Lebanon’s Prime Minister-designate Saad Hariri says he is “pretty sure” of a new national unity government by the end of the year after seven months of wrangling over the allocation of ministerial posts.
Speaking at Chatham House think-tank in London on Thursday, Hariri said negotiations over the formation of a new government were in “the last 100 meters” and that “hopefully we should form it before the end of the year”.
“I am pretty sure by the end of the year we will have a government,” Hariri said.
“I think the pressure that we have from the economic crisis … is pushing more and more people to form the government.”
Heavily indebted and with a stagnant economy, Lebanon desperately needs a new government to implement economic reforms to put its public finances on a more sustainable footing and unlock foreign aid.
Seven months after a general election, Lebanese leaders are still at odds over how to parcel out cabinet positions among rival groups according to its confessional political system that allocates government positions according to sect.
The final hurdle to a deal has been Sunni representation, with six Sunni legislators aligned with the Iran-backed Shia Hezbollah group, demanding a cabinet seat to reflect their gains in the election.
Hariri, whose family has long dominated Lebanese Sunni politics, has ruled out giving up one of his cabinet seats for them.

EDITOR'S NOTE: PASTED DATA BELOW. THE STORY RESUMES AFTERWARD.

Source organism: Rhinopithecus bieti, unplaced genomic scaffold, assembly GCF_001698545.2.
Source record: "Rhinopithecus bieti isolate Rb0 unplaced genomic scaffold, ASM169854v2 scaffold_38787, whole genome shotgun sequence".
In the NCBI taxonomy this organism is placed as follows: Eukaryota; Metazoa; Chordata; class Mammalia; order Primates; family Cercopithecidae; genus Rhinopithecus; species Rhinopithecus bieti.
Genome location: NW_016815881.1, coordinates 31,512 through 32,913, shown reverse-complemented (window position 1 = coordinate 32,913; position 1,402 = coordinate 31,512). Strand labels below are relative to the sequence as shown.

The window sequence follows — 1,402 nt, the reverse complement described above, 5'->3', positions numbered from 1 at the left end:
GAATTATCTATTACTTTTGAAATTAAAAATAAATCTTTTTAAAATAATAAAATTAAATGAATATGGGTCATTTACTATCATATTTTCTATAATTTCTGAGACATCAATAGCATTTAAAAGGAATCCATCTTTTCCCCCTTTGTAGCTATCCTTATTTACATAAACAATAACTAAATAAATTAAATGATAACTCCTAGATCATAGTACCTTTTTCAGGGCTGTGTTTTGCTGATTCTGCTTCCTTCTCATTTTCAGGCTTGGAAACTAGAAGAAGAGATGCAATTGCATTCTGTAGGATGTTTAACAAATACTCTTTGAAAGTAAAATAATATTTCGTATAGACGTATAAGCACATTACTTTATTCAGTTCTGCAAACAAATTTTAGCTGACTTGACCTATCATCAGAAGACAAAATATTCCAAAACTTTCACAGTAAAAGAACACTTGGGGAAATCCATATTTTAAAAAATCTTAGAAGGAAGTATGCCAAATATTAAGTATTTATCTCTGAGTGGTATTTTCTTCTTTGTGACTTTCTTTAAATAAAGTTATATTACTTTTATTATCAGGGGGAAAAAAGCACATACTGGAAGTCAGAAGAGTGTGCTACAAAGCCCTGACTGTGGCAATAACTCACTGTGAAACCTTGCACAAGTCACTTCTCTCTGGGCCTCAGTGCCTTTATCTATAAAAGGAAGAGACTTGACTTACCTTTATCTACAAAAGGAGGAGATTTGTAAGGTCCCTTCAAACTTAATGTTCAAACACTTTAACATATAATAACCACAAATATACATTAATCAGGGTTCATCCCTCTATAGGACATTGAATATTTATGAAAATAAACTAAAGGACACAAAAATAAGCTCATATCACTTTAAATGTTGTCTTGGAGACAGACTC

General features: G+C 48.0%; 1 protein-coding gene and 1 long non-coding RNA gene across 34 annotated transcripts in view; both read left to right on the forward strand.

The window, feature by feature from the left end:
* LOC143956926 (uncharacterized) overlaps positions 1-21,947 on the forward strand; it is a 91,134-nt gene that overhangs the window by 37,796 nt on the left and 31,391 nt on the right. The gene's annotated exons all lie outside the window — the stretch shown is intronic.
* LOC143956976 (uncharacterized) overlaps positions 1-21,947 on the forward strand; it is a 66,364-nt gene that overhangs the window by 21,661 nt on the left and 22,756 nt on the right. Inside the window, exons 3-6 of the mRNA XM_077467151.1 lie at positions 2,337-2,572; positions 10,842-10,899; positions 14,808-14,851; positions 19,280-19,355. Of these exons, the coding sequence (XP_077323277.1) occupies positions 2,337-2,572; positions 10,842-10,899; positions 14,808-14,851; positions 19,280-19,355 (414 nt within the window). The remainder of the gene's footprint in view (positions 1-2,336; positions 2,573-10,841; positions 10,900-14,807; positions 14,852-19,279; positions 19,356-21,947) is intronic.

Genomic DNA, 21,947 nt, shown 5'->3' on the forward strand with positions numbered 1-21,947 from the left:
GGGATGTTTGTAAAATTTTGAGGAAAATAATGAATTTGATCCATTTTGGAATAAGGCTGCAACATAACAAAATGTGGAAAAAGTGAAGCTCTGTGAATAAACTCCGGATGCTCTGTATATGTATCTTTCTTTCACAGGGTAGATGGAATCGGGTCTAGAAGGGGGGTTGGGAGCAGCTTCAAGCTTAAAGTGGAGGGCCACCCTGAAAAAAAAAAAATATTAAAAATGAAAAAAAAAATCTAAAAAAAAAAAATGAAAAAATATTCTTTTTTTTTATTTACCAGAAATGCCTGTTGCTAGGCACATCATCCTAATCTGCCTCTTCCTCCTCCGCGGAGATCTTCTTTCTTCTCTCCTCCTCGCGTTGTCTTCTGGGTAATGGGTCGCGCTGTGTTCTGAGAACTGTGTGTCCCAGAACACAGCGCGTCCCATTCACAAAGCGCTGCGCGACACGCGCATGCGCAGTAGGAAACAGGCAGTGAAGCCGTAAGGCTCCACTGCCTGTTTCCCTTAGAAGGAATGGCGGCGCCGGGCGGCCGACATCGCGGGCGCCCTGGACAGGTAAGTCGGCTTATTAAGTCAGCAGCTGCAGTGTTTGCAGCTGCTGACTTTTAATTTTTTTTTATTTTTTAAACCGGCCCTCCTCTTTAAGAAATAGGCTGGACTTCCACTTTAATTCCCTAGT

President Michel Aoun this week said he had launched a new effort to forge an agreement and that he had to get involved to avoid “catastrophe” – an apparent reference to the economy.
Analysts believe one compromise could be for Aoun to nominate one of the Hezbollah-aligned Sunnis, or a figure acceptable to them, among a group of ministers named by the president.
“I believe that most of the obstacles were resolved. There is still one obstacle and I am sure that we are able to resolve it,” Hariri said.
Lebanon’s economy has often seemed to be on the brink of collapse, but a Paris conference, dubbed CEDRE, in April this year earned the country $11bn in aid pledges.
France last week warned that Lebanon risked heavy losses if the unprecedented solidarity expressed by donors was to fizzle out.
“The lack of a government in Lebanon means running the risk that this dynamic in the international community is lost,” said France’s ambassador to Lebanon, Bruno Foucher.
“That moment could pass,” he said. “There are other countries that may need international assistance.”